Maldives govt hails 'victory' after 'avoiding EU sanctions'

Maldives government on Monday described the adoption of a European Union (EU) framework for targeted sanctions against the archipelago as a "victory" for its efforts to avoid sanctions.

The EU on Monday adopted a framework for targeted sanctions including asset freeze and travel ban on key government officials over the worsening human rights and political situation in the archipelago.

Foreign Affairs Council during its sit-down in Brussels adopted the framework for targeted restrictive measures against persons and entities responsible for undermining the rule of law or obstructing an inclusive political solution in the Maldives as well as persons and entities responsible for serious human rights violations.

"This decision makes it possible, if the situation does not improve, to impose a travel ban and an asset freeze on relevant individuals and entities," a statement said.

Maldives fisheries minister Dr Mohamed Shainee who is surprisingly leading a high-level delegation in Brussels has been engaged in talks with top EU officials said only adopting a framework for sanctions was a victory for the government.

"EU hasn't imposed sanctions against the Maldives. That is a victory. It's a victory for the efforts of the government," Shainee told AVAS in a telephone interview.

The minister reiterated that the country's globally well-connected opposition had misinformed the EU over the actual situation in the Maldives.

He added that the government would avoid sanctions as long as the situation in the country does not deteriorate describing the EU framework on sanctions as another "warning" for the embattled government.

The minister added that the opposition had convinced the EU that the Maldives government would not hold the presidential elections later this year to allow incumbent president Abdulla Yameen Abdul Gayoom to forcefully remain in office for a second term.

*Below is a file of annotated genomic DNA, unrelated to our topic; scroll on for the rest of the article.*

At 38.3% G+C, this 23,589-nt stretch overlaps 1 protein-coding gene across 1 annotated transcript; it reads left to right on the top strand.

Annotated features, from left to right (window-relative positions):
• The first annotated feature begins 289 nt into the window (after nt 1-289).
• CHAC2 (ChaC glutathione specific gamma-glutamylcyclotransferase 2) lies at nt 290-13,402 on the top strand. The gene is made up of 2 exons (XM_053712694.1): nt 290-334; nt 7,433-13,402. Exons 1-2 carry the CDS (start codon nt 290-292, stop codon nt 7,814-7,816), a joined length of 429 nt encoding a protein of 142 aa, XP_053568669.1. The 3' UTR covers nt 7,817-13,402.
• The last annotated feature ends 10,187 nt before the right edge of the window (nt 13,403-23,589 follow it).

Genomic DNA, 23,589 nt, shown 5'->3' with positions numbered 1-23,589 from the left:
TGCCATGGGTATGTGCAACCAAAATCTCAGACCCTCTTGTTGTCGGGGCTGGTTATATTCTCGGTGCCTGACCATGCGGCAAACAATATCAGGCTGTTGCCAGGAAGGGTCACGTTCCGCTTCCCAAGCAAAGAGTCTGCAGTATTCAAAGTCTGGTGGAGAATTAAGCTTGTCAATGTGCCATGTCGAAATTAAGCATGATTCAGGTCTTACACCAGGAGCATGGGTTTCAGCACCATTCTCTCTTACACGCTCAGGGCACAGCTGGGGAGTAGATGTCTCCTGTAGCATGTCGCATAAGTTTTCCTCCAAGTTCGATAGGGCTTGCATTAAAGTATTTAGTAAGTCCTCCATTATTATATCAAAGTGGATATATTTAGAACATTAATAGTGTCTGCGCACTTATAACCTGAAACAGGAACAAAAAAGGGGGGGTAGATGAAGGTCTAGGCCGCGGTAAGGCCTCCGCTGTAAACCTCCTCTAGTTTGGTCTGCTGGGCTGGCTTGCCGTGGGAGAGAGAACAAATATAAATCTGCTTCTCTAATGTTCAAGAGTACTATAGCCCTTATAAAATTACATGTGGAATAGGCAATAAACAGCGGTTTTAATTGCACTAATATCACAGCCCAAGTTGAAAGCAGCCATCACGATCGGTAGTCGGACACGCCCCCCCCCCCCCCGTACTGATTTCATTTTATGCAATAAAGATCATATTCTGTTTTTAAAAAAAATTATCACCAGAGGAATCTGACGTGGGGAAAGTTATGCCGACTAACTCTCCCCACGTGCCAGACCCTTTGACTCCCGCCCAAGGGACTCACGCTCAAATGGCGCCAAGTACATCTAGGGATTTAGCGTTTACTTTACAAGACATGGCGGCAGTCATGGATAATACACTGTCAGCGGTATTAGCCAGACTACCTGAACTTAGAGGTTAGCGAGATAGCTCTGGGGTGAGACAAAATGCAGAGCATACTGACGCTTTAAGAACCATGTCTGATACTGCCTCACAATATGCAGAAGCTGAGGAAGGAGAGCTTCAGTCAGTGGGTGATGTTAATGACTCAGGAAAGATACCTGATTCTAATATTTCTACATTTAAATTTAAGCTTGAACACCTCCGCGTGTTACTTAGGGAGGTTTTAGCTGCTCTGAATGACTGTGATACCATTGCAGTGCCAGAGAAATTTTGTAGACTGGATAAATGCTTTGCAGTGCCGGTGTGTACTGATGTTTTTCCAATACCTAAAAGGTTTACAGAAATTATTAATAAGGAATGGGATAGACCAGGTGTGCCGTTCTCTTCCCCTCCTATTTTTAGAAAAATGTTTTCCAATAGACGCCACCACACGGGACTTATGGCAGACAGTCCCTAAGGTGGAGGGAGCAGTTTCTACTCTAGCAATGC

He assured that the Maldives would hold a free and fair elections in September which would mean that EU would no longer have ground to impose sanctions against the country.

The island nation has been embroiled in fresh political turmoil after the Supreme Court on February 1 ordered the immediate release of jailed political leaders including self-exiled former president Mohamed Nasheed.

President Abdulla Yameen Abdul Gayoom on February 5 had declared state of emergency after his last ditch attempt to convince the top court to revoke the order failed, purged the Supreme Court by arresting two judges and the remaining political leaders and ultimately had the order revoked.

Following the state of emergency, EU's foreign affairs council in February had passed adopted a series of conclusions on the Maldives which also refers to possible targeted measures if the situation does not improve.

In a seven -point resolution introduced and passed unanimously, the EU Parliament called on the EU "to make full use of all instruments at its disposal to promote respect for human rights and democratic principles in the Maldives, including, possibly, the suspension of EU financial assistance to the country pending the resumption of the rule of law and abidance by democratic principles."

The resolution also called on the EU council to introduce targeted measures and sanctions against those undermining human rights and to freeze the assets abroad of certain members of the Maldivian Government and their leading supporters in the Maldivian business community, whilst imposing travel bans on them.

Maldives government has been facing mounting international pressure especially from the US and the West over the contentious jailing of opposition leaders and the restrictions on fundamental rights and liberties.

EU had recently cast doubts over the possibility of holding free and fair presidential elections in the Maldives which has been slated for September 23.